Cold temperatures induce progenitor cells within white adipose tissue to form beige adipocytes that burn energy and generate heat; this is a potential anti-diabesity therapy. However, the potential to form cold-induced beige adipocytes declines with age. This creates a clinical roadblock to potential therapeutic use in older individuals, who constitute a large percentage of the obesity epidemic. Here we show that aging murine and human beige progenitor cells display a cellular aging, senescence-like phenotype that accounts for their age-dependent failure. Activating the senescence pathway, either genetically or pharmacologically, in young beige progenitors induces premature cellular senescence and blocks their potential to form cold-induced beige adipocytes. Conversely, genetically or pharmacologically reversing cellular aging by targeting the p38/MAPK-p16Ink4a pathway in aged mouse or human beige progenitor cells rejuvenates cold-induced beiging. This in turn increases glucose sensitivity. Collectively, these data indicate that anti-aging or senescence modalities could be a strategy to induce beiging, thereby improving metabolic health in aging humans.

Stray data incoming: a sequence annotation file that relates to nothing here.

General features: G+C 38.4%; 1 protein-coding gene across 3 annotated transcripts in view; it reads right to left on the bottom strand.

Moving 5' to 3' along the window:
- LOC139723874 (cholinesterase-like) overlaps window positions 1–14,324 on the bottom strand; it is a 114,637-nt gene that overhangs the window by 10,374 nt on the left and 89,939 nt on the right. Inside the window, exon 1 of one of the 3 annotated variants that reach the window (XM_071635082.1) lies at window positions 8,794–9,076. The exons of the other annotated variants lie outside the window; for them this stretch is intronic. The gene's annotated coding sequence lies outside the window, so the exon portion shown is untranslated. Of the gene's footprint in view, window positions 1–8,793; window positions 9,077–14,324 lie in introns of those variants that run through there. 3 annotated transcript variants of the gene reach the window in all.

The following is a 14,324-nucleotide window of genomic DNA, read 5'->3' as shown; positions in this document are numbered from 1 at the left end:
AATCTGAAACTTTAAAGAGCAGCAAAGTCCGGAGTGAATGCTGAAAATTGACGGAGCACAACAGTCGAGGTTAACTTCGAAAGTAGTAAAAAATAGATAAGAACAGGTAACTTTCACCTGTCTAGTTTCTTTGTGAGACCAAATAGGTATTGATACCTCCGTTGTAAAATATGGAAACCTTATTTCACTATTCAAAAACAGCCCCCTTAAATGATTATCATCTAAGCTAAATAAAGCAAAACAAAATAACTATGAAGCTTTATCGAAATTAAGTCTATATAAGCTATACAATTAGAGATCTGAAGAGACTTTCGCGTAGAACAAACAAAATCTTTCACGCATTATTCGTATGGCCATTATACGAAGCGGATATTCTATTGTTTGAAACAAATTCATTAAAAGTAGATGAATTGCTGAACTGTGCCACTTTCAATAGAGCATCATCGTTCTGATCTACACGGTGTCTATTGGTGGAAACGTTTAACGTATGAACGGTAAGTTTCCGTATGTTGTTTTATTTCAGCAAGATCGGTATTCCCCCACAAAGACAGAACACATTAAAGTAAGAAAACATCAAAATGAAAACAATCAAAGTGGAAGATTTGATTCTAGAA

Bibliographical noteFunding Information:
This study was supported by grants to J.M.G. from the National Institutes of Health and the National Institute of Diabetes and Digestive and Kidney Disease ( R01 DK066556 , R01 DK064261 , and R01 DK088220 ). D.C.B. is supported by the National Institute of Diabetes and Digestive and Kidney Disease grant K01 DK109027 . Correspondence and requests for materials should be addressed to D.C.B. and J.M.G. J.M.G. is a co-founder and shareholder of Reata Pharmaceuticals.
- beige adipocytes
- cellular aging
- cold exposure
- mural cells